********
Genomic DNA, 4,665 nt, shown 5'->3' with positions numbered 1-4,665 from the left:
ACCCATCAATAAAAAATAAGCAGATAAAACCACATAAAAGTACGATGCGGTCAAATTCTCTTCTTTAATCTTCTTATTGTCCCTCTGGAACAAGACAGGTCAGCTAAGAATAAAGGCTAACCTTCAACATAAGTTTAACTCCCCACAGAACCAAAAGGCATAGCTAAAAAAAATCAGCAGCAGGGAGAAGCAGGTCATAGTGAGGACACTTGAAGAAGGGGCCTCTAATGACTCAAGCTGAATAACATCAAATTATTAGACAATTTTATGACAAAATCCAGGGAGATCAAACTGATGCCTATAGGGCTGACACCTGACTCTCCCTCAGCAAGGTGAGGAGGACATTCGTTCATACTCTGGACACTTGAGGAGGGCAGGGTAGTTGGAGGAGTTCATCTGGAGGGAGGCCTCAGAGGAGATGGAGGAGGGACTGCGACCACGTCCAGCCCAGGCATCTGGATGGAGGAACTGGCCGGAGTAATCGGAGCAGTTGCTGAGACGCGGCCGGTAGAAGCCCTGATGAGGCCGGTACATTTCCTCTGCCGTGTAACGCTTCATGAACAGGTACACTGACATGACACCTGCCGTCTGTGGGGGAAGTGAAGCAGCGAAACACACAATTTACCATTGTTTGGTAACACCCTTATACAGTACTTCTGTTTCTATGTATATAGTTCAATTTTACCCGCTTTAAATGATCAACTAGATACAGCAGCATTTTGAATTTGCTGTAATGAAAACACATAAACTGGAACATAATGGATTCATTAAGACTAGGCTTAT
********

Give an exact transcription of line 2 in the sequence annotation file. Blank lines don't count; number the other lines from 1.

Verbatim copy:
ACCCATCAATAAAAAATAAGCAGATAAAACCACATAAAAGTACGATGCGGTCAAATTCTCTTCTTTAATCTTCTTATTGTCCCTCTGGAACAAGACAGGTCAGCTAAGAATAAAGGCTAACCTTCAACATAAGTTTAACTCCCCACAGAACCAAAAGGCATAGCTAAAAAAAATCAGCAGCAGGGAGAAGCAGGTCATAGTGAGGACACTTGAAGAAGGGGCCTCTAATGACTCAAGCTGAATAACATCAAATTATTAGACAATTTTATGACAAAATCCAGGGAGATCAAACTGATGCCTATAGGGCTGACACCTGACTCTCCCTCAGCAAGGTGAGGAGGACATTCGTTCATACTCTGGACACTTGAGGAGGGCAGGGTAGTTGGAGGAGTTCATCTGGAGGGAGGCCTCAGAGGAGATGGAGGAGGGACTGCGACCACGTCCAGCCCAGGCATCTGGATGGAGGAACTGGCCGGAGTAATCGGAGCAGTTGCTGAGACGCGGCCGGTAGAAGCCCTGATGAGGCCGGTACATTTCCTCTGCCGTGTAACGCTTCATGAACAGGTACACTGACATGACACCTGCCGTCTGTGGGGGAAGTGAAGCAGCGAAACACACAATTTACCATTGTTTGGTAACACCCTTATACAGTACTTCTGTTTCTATGTATATAGTTCAATTTTACCCGCTTTAAATGATCAACTAGATACAGCAGCATTTTGAATTTGCTGTAATGAAAACACATAAACTGGAACATAATGGATTCATTAAGACTAGGCTTAT